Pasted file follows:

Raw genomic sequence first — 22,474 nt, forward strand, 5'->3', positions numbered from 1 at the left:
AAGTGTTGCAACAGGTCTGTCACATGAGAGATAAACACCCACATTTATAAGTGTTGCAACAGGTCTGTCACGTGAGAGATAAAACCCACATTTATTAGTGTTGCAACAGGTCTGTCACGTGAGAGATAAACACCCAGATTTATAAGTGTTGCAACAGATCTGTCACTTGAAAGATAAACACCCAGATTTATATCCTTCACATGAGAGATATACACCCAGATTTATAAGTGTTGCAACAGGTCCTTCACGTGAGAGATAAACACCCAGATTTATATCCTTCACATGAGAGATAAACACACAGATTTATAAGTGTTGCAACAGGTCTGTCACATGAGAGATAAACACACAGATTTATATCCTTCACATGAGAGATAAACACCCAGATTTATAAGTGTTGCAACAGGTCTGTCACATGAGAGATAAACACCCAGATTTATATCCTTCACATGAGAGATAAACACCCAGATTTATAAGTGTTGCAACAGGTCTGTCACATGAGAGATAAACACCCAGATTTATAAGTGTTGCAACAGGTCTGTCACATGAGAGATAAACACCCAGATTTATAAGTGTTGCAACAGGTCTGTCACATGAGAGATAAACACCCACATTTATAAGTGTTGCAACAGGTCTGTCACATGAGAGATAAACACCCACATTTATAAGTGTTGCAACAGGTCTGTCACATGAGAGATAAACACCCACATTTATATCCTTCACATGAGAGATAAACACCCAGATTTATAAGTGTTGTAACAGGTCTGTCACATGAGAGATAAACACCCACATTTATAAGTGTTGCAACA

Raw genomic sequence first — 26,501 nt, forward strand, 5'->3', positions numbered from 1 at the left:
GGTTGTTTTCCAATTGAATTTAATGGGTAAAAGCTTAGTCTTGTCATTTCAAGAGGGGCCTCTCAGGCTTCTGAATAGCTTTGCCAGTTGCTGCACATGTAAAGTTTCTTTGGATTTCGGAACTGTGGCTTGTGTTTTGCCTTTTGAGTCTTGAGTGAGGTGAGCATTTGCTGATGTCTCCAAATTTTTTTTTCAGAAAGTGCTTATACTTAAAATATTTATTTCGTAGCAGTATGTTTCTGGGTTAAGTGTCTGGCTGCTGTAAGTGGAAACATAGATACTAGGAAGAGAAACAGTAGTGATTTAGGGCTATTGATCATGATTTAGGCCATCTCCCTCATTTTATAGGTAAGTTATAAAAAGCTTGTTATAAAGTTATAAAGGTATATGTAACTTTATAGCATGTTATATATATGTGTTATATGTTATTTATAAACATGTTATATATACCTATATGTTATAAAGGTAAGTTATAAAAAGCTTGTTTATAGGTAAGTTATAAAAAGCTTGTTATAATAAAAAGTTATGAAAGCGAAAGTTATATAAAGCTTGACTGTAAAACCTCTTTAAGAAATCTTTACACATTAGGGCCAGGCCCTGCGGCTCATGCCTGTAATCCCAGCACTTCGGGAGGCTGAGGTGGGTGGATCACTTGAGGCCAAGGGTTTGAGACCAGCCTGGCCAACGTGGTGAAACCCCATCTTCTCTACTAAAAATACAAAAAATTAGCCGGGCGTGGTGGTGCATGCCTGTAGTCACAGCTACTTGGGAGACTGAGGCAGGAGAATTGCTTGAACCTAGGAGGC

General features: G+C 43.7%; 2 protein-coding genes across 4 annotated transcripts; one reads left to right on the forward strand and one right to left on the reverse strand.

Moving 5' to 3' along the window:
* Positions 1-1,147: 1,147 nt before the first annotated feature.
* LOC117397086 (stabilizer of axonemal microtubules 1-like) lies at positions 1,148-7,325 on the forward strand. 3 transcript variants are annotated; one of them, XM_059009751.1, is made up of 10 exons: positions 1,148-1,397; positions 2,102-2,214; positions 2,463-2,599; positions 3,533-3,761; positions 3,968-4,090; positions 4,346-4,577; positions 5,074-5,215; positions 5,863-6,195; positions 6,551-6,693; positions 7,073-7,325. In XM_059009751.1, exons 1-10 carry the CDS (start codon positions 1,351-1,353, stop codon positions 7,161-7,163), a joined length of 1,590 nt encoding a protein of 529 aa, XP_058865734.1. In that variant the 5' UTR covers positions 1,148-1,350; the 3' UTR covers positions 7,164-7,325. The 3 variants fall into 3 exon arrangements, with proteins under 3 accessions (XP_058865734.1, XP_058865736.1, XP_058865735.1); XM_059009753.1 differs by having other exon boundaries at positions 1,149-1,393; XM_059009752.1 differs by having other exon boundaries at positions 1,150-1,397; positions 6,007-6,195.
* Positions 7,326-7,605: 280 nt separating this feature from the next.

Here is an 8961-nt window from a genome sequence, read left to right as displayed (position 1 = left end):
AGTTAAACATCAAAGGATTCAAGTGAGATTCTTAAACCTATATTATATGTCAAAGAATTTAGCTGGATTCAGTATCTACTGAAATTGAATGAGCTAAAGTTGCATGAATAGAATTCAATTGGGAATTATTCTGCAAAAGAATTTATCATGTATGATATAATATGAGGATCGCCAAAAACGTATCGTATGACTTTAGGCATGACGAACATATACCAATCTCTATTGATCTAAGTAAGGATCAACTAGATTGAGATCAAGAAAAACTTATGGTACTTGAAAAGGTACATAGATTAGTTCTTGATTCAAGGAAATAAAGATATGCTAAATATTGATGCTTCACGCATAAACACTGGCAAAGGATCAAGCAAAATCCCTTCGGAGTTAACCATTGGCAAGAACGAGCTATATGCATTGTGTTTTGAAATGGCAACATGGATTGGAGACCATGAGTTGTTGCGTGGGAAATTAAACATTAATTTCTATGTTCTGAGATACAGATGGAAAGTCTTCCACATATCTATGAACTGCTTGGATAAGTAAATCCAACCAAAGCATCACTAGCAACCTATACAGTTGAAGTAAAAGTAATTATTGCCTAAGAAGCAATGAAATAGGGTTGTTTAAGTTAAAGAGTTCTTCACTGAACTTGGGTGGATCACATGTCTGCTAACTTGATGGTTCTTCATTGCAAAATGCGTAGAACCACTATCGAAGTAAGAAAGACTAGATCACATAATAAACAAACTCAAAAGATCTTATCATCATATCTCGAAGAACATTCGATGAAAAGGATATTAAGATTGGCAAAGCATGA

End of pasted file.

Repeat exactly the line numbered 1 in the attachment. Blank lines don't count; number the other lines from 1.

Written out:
Raw genomic sequence first — 22,474 nt, forward strand, 5'->3', positions numbered from 1 at the left: